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Book details of 'Who Gives a Gigabyte?'

Cover of Who Gives a Gigabyte?
TitleWho Gives a Gigabyte?
Author(s)Gary Stix, Miriam Lacob
PublishedFebruary 2000
PublisherJohn Wiley & Sons
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The Virtual Bookcase Reviews of 'Who Gives a Gigabyte?':

Reviewer wrote:
This book is dedicated to the proposition that almost anyone can acquire a basic understanding of today's technological marvels--and that, perhaps, everyone ought to. Consistently understandable (but thankfully more sober than its somewhat dippy title suggests), Who Gives a Gigabyte? offers a brisk, guided tour of the high technologies currently having, or soon to have, the greatest impact on our lives and society. These include computing and telecommunications, genetic engineering, molecular medicine, bioengineering, lasers, smart materials, alternative fuels, and green technology. If you don't know what some of these are, don't worry. Stix and Lacob leave no technical jargon undefined, and their explanations of the workings of fin-de-millennium gadgetry--microchips, compact discs, electric cars, cloned sheep--are thorough and lucid. But just as important as the technical details are the social, political, and economic issues surrounding them, and these, too, get a clear and comprehensive airing out. In an increasingly technological world, they explain, "technological literacy ... enables us to be better citizens," helping us make informed social decisions that would otherwise be left to scientists, business leaders, and bureaucrats. Stix and Lacob don't belabor the point, though. What they promise is the essentials of a contemporary technological education, and that, no more or less, is what they deliver. --Julian Dibbell --This text refers to the Hardcover edition.

Reviewer Rob Slade wrote:
The introduction notes that the book is meant to address the problem of technological illiteracy. As the authors observe, most citizens of western, or industrial, nations would hate to be thought illiterate in textual or cultural terms, but contentedly use a myriad of devices without understanding any of the underlying principles. Not only are said citizens unconcerned about this level of ignorance, they often boast proudly of being technopeasants, or of an inability to effectively operate common home entertainment tools. Stix and Lacob point out that this volume cannot make engineers out of its readers, but may provide a survey and introduction to some important technologies. Chapter one deals with computers. It unfortunately mixes good information with factual carelessness. Charles Babbage's analytical engine, for example, remained incomplete in his lifetime because his vision outpaced his project management skills, and not because the machinists of the day could not fabricate the parts: they could. The early British and American computers used relays, not tubes, a fact that is tacitly admitted when it comes time to try to explain how logic circuits work. Even more unfortunately, the explanations of the technology don't always explain real functions. Having presented relays and the term Boolean algebra, for example, the book then states that logic can be used for data manipulation, but not how. The construction of a simple two-bit adder would have expanded the length of the book by perhaps three pages, but would have demonstrated the concepts, rather than merely asserting them. Other sections vary in value as well: DNA computing is presented very clearly, while holographic memory is given only superficial treatment. Most chapters end with a very short glossary of related terms and vocabulary. Although it hardly seems possible, the discussion of software, in chapter two, is even worse. A historical, rather than analytical, account, the material doesn't even seem to be as informative as trivia, and asserts questionable opinions as fact. In view of the title, "Wiring the World," it is ironic that more space is spent discussing the wireless satellite and cellular technologies than any type of cabling, in chapter three. In any case, despite brief mentions of important topics such as spectral pollution, the bulk of this section reads like yet another "information superhighway" magazine article. Chapter four's coverage of lasers is much better: although the introductory content is rather sensational, when the text gets down to applications, the tutorial on what they do and why is reasonably sound. Similarly, genetic engineering gets a good overview in chapter five. (With the occasional glitch: after a solid outline of the mechanics of DNA testing, the material fails to note that DNA fingerprints are *not* necessarily unique, which is why they can be used to prove innocence better than guilt.) Chapter six is a brief look at molecular biology, and falls back into stating what the technology might be able to do, but not how. Much the same is true of the longer chapter seven, looking primarily at diagnostic imaging with a short mention of bionics. After a decent start on the basics of materials science, chapter eight degenerates into a listing of some neato substances we might see in the future. Chapter nine begins with some analysis of greenhouse gases and effects, but most of the content is a political look at alternative energy sources. A number of environmental issues are briefly discussed in chapter ten. As regular readers will no doubt be aware, I am wholly in sympathy with the intent of this book. The authors point out benefits to technical literacy ranging from personal comfort to the importance of correctly assessing new technologies in view of national and international legislation. However, it is difficult to have faith in a tome with such fragile technical authority that it confuses asphalt with cement. I have reviewed many such works that attempt to fill this important need. I'm still waiting. copyright Robert M. Slade, 2000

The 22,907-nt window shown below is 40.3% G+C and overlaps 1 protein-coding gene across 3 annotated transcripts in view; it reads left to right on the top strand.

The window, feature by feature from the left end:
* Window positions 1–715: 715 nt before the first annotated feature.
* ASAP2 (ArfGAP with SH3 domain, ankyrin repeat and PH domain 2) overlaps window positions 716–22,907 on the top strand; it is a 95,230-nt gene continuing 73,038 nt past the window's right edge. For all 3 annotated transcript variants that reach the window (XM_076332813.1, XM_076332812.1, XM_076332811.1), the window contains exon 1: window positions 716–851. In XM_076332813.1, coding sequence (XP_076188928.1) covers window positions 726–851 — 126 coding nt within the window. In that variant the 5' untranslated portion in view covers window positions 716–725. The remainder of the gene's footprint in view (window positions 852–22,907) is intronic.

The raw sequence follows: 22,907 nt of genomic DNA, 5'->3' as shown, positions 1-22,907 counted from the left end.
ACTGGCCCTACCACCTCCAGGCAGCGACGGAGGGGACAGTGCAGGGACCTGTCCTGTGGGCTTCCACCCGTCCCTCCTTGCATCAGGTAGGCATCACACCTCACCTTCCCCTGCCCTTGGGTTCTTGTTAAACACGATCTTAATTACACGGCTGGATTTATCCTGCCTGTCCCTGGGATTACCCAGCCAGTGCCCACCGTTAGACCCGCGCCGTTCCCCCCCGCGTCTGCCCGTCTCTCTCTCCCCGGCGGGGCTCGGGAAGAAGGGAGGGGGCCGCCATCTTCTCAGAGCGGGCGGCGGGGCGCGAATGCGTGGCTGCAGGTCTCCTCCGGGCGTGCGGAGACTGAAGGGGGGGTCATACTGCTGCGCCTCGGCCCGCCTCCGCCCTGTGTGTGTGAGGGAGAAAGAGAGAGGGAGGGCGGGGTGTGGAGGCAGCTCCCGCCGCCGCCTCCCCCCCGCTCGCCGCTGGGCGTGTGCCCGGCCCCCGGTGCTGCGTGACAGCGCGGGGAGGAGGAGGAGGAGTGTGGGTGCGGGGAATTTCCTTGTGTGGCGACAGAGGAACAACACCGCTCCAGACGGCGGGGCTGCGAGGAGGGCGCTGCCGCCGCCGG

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Book description:

An exhilarating chronicle of the most revolutionary advancements in recent—and future—technology Which new technologies are bound to have the biggest impact on our lives in the years ahead? This groundbreaking book looks at the latest technological superstars destined to reshape the upcoming century and offers easy-to-understand, engaging explanations of what they are, how they work, and how they will affect our lives. Written by a senior editor of Scientific American, the world’s premier science magazine, and based on in-depth interviews with today’s leading innovators as well as extensive research of the latest scientific literature, Who Gives a Gigabyte? takes you on a fast-paced tour into the brave new world of gene therapy, quantum computation, designer drugs, and recyclable cars. Surveying the wide range of technological wonders, the authors investigate such diverse realms of scientific advancement as computing, telecommunications, laser beams, bioengineering materials, and alternative energy sources. From the Human Genome Project, which aims to spell out every letter of our genetic inheritance, to the implications of altering genes in important agricultural projects, to new strategies for attacking malignant cancer cells without the damaging side effects of traditional treatments, to the startling but still unsuccessful attempts to make computer software more like the human mind, Who Gives a Gigabyte? demystifies the technology of today and provides an enlightening glimpse into the limitless possibilities of tomorrow. "An enjoyable and rewarding book."—Choice "An informative overview of new and emerging technologies."—Booklist "The reward for the reader is a solid grounding in technological literacy."—Scientific American